Three Simple Steps. Can it really be so easy?

In a word: yes.

First off, I LOVE that this book makes many positive assumptions about children:

Your child is capable.

She wants to listen and learn.

He’s wired for empathy.

She wants to help.

He wants to feel like an important part of your family.

You’re on the same team.


Such a great place to start.

Kids don’t act like jerks on purpose, or to annoy you. There is always a reason they can’t manage themselves, follow directions, or meet your expectations. In fact, my agency, ZERO TO THREE did a comprehensive survey of parents and found that the science (what kids CAN do), and the expectations (what parents WANT kids to be able to do), just don’t match up. Check out the research and resources–it’s all very telling.

The next brilliant thing in this book is the elegant ALP process. Listen, I’ve been telling people to “‘Connect before you direct or correct,” for years, and while I stand by that advice, this advice is really better. They call it an “actionable, three-step plan.” Here’s what you do:

Attune: Let your child know you understand.

Limit set: Tell your child how it really is and briefly say why.

Problem solve: Explore better choices, and suggest ways your child can help solve the dilemma.

Genius, right?

At Hand in Hand, we have a similar process: “Listen, Limit, Listen,” because sometimes the feelings are BIG, so problem-solving has to come later. This book acknowledges that, and does a good job giving information about how kids’ brains work. It also offers solid examples directly from families: what happens, how to keep your cool, and why ALP will help.

There is nuance to this communication style, and it requires a bit of a paradigm shift. Julie and Heather take care to explain the whys and hows of this balanced approach. I was delighted to read an example Julie shared about a participant in one of her classes. A mom with a history of power struggles with her toddler had worked really hard to implement ALP and change her tone of voice, approach, and actions. Then one day, in the middle of a conflict with her, he said:

“Mommy, I feel like hitting you right now.” But he didn’t hit her. It was an incredible moment and she knew it–it meant he was expressing himself and he was resisting an impulse. She felt proud of him, and of all her hard work. This little boy was very young to have that level of self-awareness, but that’s what we’re going for. We want our kids to verbalize their feelings, to tell us how they feel, instead of acting them out. We want them to feel safe expressing all of their feelings to us. We are the parents; we can handle it. (My emphasis.)

I am so simpatico with this!

I wrote a surprisingly similar post about how excited I was when my son threatened to throw a bowl at me. But he was 7 at the time. I’m completely amazed to hear of a 2-year-old regulating himself like that. This stuff must work!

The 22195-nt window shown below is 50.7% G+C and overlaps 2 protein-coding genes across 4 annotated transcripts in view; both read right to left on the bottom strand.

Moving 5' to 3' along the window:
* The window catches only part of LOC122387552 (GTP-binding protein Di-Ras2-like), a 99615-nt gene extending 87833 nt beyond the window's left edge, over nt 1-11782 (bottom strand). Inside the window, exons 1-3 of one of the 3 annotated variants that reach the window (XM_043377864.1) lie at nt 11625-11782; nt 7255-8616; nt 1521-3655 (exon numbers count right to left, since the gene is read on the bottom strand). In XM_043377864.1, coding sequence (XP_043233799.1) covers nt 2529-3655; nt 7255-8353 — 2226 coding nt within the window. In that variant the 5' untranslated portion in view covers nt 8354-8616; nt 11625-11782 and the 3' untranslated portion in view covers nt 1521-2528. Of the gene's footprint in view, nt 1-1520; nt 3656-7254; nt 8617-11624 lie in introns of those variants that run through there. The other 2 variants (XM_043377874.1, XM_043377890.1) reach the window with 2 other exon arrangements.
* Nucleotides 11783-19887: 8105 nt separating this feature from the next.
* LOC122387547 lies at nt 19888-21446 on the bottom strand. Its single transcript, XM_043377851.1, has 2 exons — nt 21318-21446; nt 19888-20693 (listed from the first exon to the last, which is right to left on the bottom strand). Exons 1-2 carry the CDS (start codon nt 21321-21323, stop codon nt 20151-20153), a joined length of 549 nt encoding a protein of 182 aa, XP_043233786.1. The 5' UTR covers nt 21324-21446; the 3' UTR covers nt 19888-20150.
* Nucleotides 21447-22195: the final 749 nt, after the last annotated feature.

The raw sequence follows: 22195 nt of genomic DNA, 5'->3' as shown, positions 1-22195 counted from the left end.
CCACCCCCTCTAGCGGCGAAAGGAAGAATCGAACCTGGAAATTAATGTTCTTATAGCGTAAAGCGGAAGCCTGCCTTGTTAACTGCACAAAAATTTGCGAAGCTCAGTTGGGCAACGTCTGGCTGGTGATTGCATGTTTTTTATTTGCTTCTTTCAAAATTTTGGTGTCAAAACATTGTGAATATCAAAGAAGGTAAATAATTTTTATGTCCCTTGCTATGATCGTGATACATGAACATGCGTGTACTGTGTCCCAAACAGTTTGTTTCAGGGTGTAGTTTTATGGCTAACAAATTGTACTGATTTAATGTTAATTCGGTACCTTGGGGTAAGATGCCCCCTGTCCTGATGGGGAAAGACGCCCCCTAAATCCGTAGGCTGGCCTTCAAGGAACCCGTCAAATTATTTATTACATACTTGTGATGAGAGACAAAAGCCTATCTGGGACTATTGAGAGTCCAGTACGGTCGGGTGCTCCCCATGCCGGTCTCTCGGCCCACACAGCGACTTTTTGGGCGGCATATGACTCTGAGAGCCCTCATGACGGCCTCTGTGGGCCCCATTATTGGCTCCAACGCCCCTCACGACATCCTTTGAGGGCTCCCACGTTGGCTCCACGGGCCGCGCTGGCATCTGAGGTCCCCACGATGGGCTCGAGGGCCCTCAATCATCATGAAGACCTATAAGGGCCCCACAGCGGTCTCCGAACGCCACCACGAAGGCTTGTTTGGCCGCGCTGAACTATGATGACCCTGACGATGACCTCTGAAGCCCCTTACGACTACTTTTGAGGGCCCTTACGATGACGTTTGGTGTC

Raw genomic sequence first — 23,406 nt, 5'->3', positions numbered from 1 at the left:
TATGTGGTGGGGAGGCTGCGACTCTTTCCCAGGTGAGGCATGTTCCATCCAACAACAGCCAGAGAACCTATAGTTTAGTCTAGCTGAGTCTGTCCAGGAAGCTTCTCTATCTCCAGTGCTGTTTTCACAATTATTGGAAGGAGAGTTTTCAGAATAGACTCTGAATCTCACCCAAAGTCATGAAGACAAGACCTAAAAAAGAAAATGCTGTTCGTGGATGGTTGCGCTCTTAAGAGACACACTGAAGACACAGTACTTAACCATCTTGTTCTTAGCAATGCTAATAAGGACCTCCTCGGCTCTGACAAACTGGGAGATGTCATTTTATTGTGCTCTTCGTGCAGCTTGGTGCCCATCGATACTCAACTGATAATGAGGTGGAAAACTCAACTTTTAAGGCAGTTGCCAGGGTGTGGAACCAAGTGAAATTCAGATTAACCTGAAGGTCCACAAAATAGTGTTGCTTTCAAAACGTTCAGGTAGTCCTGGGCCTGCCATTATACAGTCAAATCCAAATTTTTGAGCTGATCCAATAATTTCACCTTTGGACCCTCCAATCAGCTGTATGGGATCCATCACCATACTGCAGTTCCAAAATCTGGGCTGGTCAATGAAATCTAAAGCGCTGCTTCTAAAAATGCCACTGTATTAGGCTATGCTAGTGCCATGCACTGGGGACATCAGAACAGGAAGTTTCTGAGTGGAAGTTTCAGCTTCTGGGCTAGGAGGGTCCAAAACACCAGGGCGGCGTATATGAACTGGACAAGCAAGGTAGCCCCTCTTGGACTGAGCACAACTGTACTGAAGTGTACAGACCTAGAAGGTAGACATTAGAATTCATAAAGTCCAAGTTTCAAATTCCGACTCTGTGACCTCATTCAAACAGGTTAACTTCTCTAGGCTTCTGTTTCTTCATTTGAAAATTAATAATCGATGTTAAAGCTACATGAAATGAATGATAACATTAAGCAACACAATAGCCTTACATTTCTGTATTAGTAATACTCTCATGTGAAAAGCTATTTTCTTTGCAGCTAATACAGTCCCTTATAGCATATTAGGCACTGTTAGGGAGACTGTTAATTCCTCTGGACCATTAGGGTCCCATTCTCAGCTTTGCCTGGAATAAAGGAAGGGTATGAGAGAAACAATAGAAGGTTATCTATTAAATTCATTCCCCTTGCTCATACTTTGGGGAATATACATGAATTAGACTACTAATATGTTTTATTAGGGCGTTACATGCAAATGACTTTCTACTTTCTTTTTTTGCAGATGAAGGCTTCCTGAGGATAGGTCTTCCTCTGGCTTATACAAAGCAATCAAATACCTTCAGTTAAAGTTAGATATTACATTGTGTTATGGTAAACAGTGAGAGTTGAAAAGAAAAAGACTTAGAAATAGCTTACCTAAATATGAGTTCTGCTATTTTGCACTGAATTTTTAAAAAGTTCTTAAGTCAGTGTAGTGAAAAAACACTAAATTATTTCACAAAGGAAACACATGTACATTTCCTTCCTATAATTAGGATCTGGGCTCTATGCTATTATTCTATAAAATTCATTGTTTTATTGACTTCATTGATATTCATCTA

And bonus points for a thorough explanation of why the extremes, neither strict nor permissive, work. Even though I’ve read 100 articles about a balanced parenting style (and written them myself), this feels like a fresh take. With a eye to offering *just* the right amount of support that kids need to learn new skills, I found their naming of “over-helping vs. under-helping” really, well, HELPFUL!

I’ve always talked about scaffolding in my work, but you guys, THEY DREW CUTE PICTURES and it makes the whole concept so much more accessible. Reducing the scaffolding is like being able to s-l-o-w-l-y take off the training wheels. So smart.

In short: BRAVA!

This connection-based, commonsense approach is effective and easy to remember. Try it, I promise it will work.

Thanks Julie and Heather, this book is an excellent resource!

Disclaimer: I received a complimentary copy of Now Say This for review purposes.

Here’s my Amazon review: “I’ve written about, studied, and practiced good communication and positive parenting for 2 decades and while nothing in this book surprised me, what shocked me was its simplicity and elegance. The straightforward ALP process (Attune, Limit set, Problem-solve) will have you slapping your forehead like, “duh.” The examples are realistic and relatable, and while they don’t cover every single parenting dilemma specifically, the ALP process can literally be used anytime for any situation. All the latest brain science is in here and the tone is gentle and kind–to YOU as the parent–AND in examples for interacting with kids, too. If you’re stuck in the yell-regret-repeat cycle, STOP and order yourself a copy of this great book!”

Sarah MacLaughlin is author of the award-winning book, What Not to Say: Tools for Talking with Young Children and has been featured in The Huffington Post. She brings over 25 years of experience working with children and families to her coaching practice. Sarah is also mom to a 10-year-old who gives her plenty of opportunities to take her own advice. She works with families one on one, in groups, and through online offerings.